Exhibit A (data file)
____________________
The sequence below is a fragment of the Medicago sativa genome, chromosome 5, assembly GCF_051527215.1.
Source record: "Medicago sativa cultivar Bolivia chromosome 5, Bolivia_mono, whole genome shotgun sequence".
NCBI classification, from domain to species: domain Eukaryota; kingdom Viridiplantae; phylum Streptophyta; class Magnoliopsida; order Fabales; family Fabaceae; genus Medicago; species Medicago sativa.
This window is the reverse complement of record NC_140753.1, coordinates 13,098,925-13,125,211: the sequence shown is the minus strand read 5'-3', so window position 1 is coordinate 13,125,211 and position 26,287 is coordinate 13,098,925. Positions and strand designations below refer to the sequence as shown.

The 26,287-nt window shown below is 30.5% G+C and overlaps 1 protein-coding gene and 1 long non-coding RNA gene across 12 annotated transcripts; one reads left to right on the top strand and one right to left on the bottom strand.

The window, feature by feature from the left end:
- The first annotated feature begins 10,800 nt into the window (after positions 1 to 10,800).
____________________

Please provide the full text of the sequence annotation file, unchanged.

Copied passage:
The sequence below is a fragment of the Medicago sativa genome, chromosome 5, assembly GCF_051527215.1.
Source record: "Medicago sativa cultivar Bolivia chromosome 5, Bolivia_mono, whole genome shotgun sequence".
NCBI classification, from domain to species: domain Eukaryota; kingdom Viridiplantae; phylum Streptophyta; class Magnoliopsida; order Fabales; family Fabaceae; genus Medicago; species Medicago sativa.
This window is the reverse complement of record NC_140753.1, coordinates 13,098,925-13,125,211: the sequence shown is the minus strand read 5'-3', so window position 1 is coordinate 13,125,211 and position 26,287 is coordinate 13,098,925. Positions and strand designations below refer to the sequence as shown.

The 26,287-nt window shown below is 30.5% G+C and overlaps 1 protein-coding gene and 1 long non-coding RNA gene across 12 annotated transcripts; one reads left to right on the top strand and one right to left on the bottom strand.

The window, feature by feature from the left end:
- The first annotated feature begins 10,800 nt into the window (after positions 1 to 10,800).